the Government. We think there's a lot of work to be done and their work is valuable. But,
ultimately, Mr Mendoza needs to make a choice whether he wanted to be in the tent to work for that
change or whether he wanted to advocate outside the advisory council role and he's made that

KERRY O'BRIEN: Well he obviously decided there was no point staying inside the tent because he
felt, as I'm told others in that council also feel, that you simply either have not listened to
their advice or you have not been capable of acting on it within the budget process.

NICOLA ROXON: Well, I think that listening to their advice and being able to act on it are
different things. We have listened very carefully and taken very seriously their advice, and I take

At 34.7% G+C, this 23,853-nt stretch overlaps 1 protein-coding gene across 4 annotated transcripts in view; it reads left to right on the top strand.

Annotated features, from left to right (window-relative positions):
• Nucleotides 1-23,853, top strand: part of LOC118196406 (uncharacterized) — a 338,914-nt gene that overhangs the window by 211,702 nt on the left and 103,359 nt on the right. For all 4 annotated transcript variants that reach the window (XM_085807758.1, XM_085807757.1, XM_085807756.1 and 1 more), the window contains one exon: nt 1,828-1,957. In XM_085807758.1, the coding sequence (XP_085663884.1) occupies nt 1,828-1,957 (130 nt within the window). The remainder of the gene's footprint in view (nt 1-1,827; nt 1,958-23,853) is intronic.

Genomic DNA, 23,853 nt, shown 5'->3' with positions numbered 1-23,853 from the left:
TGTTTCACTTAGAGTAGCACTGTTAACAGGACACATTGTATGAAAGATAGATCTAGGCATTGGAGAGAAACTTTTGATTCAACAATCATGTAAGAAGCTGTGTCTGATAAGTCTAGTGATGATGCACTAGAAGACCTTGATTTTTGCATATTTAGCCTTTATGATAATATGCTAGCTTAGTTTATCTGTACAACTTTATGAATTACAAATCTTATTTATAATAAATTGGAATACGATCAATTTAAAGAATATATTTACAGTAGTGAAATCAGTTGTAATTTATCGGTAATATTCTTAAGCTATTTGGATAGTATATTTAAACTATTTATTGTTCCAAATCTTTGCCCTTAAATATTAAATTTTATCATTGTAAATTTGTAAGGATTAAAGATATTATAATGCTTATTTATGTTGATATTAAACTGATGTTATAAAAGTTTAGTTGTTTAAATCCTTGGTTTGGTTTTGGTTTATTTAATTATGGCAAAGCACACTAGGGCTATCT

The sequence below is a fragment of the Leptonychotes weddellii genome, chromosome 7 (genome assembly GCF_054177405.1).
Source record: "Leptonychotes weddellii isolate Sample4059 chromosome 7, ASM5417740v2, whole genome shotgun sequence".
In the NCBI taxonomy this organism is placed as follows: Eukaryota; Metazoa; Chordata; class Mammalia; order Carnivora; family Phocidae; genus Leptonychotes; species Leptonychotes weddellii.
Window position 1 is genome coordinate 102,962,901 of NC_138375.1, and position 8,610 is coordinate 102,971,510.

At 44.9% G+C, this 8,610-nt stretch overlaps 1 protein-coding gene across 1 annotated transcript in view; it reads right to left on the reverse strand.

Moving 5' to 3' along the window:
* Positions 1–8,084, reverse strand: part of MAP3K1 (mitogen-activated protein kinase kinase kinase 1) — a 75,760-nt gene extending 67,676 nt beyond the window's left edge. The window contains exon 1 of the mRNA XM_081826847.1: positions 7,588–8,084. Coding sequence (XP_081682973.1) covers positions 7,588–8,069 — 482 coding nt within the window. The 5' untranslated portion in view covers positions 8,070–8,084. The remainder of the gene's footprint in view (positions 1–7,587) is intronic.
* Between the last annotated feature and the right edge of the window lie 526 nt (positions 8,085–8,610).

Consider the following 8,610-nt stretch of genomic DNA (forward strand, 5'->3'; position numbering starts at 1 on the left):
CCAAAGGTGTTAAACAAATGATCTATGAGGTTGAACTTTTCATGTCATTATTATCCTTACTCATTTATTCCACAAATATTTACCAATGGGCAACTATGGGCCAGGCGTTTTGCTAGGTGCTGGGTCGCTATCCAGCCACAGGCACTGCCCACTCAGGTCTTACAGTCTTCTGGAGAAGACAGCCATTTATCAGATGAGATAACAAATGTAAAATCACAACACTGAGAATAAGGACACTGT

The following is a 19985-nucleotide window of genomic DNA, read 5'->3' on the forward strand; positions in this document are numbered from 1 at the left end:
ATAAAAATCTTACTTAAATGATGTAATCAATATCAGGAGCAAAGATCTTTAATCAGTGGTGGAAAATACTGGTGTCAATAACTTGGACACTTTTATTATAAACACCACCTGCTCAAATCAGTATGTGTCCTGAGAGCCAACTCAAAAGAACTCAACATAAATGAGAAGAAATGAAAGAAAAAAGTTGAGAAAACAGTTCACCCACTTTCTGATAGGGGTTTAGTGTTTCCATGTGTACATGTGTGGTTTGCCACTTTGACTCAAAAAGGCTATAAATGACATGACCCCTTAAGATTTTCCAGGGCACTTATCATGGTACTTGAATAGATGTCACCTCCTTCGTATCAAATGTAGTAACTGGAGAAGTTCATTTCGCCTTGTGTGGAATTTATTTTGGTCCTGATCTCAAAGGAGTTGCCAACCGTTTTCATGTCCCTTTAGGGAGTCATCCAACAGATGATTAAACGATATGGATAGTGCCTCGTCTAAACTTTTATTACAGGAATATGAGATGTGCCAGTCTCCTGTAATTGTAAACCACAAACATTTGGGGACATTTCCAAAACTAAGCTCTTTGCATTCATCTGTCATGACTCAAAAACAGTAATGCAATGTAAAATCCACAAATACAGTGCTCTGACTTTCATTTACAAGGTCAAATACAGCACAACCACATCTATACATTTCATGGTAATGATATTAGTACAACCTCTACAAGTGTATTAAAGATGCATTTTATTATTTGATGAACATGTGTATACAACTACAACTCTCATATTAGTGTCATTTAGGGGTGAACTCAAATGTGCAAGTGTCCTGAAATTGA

very seriously this criticism. I mean, no Health minister could pretend that mental health services
are operating perfectly across this country.

KERRY O'BRIEN: In crisis, minister; they're in crisis.

NICOLA ROXON: Well, we have a lot of our health system that is under severe pressure. I don't think

KERRY O'BRIEN: But isn't it also true that these people are the least able to represent themselves?
These are people whose voice has so often in the past been the least heard, that their votes don't
necessarily count with government?

NICOLA ROXON: Well, I can absolutely assure you and your listeners that no decisions have been made
based on whether people vote or not for these issues. We've got a serious reform agenda underway.
We are doing a lot of things that all of the political advisors would tell ya not to do because
it's too hard. If we were just in it for the votes, then we wouldn't have undertaken the
comprehensive, detailed and very difficult health reform that we're in the middle of. So, I don't
think that is a fair accusation to make.


NICOLA ROXON: And we look forward to being able to work further on these issues as we rollout the
rest of our health reforms.

KERRY O'BRIEN: Nicola Roxon, thanks very much for coming on.


KERRY O'BRIEN: Thankyou.